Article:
Sunday, August 28, 2011

Libya and the Iraq Model

Recent days have seen a spate of essays comparing Iraq (how not to do the overthrow of a dictator) and Libya - where, in the opinion of many, things promise to go much more smoothly because the Libyans don't suffer from Iraq's sectarian divisions, and because the overthrow of Qaddafi came at the hands of the Libyan people, as opposed to a foreign army.

But the AP's Rebecca Santana has a piece that ends with a sobering note:

What may be the most lasting lesson of the Iraq conflict is how difficult it is to maintain unity once the celebrations over a dictator's ouster are gone. Right now, Libyan rebels are united in their desire to oust Gadhafi and his regime. But so were Iraqi leaders and now the government is beset by infighting.

"They were together because their enemy was one: Saddam and the Baathists," said Abbas. "Over there in Libya, they have one enemy: Gadhafi and his family, his tribe. When they leave, the differences between them will appear."

Should the US Stay Involved in Libya?

Robert Kagan's essay in the WaPo (= an abbreviated version of longer piece in the neocon trumpet The Weekly Standard) verges on the insidious: offering grudging yet relatively fulsome praise for Obama's leadership in what Kagan seems to assume is a "win" for the West in Libya, but also challenging him not to "walk away" from Libya.

The administration did deserve criticism. The Libyan intervention will join the Kosovo campaign under the historical heading “Winning Ugly.” The president was slow to act. The arbitrary decision to stop flying the A-10s and AC-130s after only a few days may have prolonged the war by months, with thousands of needless Libyan deaths. Clearly the president and his advisers were spooked by public opinion, worried about committing the nation to yet another Middle East intervention and, in the midst of an economic crisis, looking to fight the war as cheaply as possible. Administration spinners who are now telling a gullible press corps what a brilliantly conceived operation this was from start to finish know what nonsense that is.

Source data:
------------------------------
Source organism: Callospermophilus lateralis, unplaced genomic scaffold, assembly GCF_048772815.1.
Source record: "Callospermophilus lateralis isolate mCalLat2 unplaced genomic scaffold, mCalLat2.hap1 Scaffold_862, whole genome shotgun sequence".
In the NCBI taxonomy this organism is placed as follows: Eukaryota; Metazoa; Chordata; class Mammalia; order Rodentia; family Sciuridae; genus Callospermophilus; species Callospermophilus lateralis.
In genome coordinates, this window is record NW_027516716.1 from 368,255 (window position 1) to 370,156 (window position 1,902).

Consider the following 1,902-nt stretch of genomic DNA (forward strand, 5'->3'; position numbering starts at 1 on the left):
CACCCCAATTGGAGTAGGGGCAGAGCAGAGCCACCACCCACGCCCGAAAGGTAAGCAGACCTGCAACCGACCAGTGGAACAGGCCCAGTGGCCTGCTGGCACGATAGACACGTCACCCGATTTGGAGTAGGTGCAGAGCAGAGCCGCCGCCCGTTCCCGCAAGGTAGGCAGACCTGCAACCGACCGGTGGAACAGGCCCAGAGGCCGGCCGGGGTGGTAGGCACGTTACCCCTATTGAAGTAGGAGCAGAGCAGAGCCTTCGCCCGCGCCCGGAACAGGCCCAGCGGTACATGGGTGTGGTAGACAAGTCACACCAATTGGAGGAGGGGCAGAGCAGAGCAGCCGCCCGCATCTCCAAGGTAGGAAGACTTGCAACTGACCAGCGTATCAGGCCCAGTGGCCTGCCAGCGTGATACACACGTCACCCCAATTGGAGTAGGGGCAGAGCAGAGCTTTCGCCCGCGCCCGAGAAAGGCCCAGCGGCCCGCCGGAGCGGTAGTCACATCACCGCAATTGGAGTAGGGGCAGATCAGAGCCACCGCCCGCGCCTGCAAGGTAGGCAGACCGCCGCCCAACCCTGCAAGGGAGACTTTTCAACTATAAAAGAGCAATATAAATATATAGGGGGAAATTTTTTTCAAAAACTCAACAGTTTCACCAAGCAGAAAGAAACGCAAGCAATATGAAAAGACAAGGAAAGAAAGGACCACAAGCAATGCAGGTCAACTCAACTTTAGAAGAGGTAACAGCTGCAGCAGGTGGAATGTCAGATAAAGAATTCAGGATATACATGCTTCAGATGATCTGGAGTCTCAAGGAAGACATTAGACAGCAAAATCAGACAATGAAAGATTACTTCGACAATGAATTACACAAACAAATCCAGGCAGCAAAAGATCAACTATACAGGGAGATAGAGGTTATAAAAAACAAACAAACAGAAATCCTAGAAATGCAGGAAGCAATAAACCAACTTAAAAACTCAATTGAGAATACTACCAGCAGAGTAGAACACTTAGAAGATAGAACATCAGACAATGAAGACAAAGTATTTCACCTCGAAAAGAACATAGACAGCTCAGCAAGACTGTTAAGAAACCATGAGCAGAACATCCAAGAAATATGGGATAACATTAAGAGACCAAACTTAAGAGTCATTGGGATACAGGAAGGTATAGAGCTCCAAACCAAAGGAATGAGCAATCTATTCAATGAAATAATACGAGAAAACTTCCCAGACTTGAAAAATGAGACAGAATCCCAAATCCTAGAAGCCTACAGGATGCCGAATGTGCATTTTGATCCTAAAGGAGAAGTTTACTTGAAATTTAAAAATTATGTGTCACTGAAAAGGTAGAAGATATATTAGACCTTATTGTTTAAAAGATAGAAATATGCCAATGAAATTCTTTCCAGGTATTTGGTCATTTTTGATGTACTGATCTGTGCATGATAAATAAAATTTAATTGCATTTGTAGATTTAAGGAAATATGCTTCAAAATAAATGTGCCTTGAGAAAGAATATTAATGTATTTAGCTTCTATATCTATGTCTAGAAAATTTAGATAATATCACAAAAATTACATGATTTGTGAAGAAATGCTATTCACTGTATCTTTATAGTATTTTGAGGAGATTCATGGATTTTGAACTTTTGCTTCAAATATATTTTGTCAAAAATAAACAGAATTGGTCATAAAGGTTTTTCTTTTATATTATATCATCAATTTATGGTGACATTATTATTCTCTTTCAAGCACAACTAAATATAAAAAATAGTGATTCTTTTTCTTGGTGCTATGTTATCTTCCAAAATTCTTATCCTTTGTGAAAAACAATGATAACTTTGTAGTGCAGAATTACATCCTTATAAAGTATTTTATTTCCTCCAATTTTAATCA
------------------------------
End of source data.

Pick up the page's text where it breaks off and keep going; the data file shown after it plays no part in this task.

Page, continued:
But what’s new? American interventions, large and small, are never pretty. American presidents are almost always slow to see the need for action; they worry about their political backsides and start looking for the exits as soon as they decide to act. Republican critics, especially those who served in the Reagan and Bush years, should look in the mirror. They might recall the handling of the intervention in Lebanon in 1982, the deliberate inaction in the early days of the Balkan slaughter in 1992, not to mention Afghanistan and Iraq. The United States almost never does these things well. But sometimes it succeeds nevertheless. This is one of those times.

Or at least one hopes. Plenty can still go wrong in a country governed for 40 years by a mad despot. The Obama administration is where the Bush administration was in November 2001 in Afghanistan and in April 2003 in Iraq. The dictator has fallen, but dangers abound.